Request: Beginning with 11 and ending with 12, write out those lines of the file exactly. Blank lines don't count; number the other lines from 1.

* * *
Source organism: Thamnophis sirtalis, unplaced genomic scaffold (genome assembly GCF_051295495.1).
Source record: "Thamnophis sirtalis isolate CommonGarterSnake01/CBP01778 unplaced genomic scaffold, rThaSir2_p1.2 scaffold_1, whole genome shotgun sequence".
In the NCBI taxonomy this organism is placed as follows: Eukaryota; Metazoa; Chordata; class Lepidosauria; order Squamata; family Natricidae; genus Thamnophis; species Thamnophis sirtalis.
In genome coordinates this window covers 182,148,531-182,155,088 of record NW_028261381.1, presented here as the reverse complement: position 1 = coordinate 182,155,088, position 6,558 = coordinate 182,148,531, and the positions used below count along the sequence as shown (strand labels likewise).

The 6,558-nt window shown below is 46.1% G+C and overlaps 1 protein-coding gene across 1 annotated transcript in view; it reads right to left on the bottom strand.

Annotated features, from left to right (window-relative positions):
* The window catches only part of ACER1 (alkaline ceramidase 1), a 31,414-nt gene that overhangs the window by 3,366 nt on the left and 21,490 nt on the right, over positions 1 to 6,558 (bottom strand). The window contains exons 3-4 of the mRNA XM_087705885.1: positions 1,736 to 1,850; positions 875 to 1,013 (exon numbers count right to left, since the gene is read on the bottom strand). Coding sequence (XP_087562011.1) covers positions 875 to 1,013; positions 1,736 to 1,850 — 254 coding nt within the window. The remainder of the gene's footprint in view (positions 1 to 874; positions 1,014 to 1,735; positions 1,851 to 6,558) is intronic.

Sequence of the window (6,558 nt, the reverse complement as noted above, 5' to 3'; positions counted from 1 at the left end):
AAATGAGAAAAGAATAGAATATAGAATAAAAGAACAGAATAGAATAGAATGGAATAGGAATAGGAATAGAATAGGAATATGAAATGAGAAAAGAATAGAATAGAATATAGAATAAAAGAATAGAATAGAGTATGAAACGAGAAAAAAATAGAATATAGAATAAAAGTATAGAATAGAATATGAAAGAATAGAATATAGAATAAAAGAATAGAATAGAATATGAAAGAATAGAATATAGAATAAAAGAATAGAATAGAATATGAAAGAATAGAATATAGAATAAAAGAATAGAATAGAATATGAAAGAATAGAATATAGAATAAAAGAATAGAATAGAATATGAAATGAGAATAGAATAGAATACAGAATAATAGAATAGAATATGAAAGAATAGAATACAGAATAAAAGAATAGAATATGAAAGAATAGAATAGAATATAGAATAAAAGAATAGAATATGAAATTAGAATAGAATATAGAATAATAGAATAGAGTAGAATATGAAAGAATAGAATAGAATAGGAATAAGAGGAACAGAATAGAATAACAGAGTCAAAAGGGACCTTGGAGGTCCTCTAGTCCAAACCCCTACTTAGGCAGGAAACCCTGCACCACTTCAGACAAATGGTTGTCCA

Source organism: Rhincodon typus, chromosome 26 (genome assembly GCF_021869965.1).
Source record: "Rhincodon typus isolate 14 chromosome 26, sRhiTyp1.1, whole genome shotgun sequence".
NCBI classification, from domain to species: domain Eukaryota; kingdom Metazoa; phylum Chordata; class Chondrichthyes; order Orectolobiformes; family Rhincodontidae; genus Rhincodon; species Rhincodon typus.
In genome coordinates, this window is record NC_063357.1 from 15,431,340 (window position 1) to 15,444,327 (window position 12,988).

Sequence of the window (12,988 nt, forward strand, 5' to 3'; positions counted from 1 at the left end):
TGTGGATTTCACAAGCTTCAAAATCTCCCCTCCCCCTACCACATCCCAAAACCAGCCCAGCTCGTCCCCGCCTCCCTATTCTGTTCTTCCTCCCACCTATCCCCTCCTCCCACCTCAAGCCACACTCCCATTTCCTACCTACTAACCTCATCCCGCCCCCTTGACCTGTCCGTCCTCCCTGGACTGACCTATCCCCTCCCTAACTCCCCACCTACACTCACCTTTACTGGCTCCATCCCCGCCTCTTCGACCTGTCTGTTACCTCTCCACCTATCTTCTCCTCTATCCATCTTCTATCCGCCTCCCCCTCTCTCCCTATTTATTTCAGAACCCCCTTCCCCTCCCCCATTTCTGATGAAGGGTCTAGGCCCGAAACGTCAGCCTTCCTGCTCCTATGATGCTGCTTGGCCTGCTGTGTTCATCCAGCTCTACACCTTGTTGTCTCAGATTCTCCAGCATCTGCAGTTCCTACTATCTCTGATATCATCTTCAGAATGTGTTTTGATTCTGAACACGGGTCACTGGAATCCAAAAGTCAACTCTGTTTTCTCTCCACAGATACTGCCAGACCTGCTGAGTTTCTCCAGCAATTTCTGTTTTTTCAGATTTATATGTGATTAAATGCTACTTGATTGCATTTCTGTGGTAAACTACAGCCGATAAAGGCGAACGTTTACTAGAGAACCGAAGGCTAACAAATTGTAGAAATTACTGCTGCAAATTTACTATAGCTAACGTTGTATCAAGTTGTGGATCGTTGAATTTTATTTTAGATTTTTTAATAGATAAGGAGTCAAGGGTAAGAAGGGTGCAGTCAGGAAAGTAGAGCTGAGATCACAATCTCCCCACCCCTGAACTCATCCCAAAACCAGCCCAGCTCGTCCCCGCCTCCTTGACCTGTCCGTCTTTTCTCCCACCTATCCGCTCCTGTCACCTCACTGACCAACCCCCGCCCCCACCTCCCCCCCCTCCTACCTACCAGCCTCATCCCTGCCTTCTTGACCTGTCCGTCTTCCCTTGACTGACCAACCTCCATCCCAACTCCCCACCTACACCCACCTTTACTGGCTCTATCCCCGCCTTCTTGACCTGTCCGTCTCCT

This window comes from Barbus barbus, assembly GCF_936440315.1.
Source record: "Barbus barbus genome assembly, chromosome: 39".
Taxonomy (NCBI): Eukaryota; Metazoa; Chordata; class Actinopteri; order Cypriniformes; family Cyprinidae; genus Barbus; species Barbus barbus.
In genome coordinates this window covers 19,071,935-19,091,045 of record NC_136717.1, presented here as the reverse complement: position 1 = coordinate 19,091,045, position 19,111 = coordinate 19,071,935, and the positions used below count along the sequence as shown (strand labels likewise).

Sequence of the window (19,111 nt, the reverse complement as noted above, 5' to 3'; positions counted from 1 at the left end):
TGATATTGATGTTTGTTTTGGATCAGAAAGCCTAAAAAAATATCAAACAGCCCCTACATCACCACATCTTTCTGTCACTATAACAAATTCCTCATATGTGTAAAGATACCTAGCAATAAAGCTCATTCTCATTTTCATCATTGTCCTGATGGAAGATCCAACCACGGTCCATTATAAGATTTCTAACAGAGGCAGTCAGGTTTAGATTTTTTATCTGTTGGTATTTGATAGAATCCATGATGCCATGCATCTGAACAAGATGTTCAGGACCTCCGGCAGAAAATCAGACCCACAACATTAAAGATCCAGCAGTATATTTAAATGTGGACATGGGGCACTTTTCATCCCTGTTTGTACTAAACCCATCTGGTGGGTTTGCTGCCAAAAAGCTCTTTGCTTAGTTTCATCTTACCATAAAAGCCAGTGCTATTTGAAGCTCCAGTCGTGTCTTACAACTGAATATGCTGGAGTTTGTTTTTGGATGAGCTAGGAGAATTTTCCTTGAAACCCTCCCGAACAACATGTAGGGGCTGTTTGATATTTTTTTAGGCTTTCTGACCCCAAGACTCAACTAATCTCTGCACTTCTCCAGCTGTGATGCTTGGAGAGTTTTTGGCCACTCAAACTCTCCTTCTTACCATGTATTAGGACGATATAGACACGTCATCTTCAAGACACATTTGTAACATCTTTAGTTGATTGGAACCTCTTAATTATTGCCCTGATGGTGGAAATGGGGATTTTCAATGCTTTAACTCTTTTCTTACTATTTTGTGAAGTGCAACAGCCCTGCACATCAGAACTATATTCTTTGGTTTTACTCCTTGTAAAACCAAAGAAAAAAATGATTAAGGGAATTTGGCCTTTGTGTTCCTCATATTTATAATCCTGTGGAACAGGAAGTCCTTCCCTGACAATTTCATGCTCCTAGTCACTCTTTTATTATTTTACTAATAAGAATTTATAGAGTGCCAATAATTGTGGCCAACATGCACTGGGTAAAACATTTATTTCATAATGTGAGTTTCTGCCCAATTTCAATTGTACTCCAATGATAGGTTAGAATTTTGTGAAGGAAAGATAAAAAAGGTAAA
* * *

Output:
Source record: "Rhincodon typus isolate 14 chromosome 26, sRhiTyp1.1, whole genome shotgun sequence".
NCBI classification, from domain to species: domain Eukaryota; kingdom Metazoa; phylum Chordata; class Chondrichthyes; order Orectolobiformes; family Rhincodontidae; genus Rhincodon; species Rhincodon typus.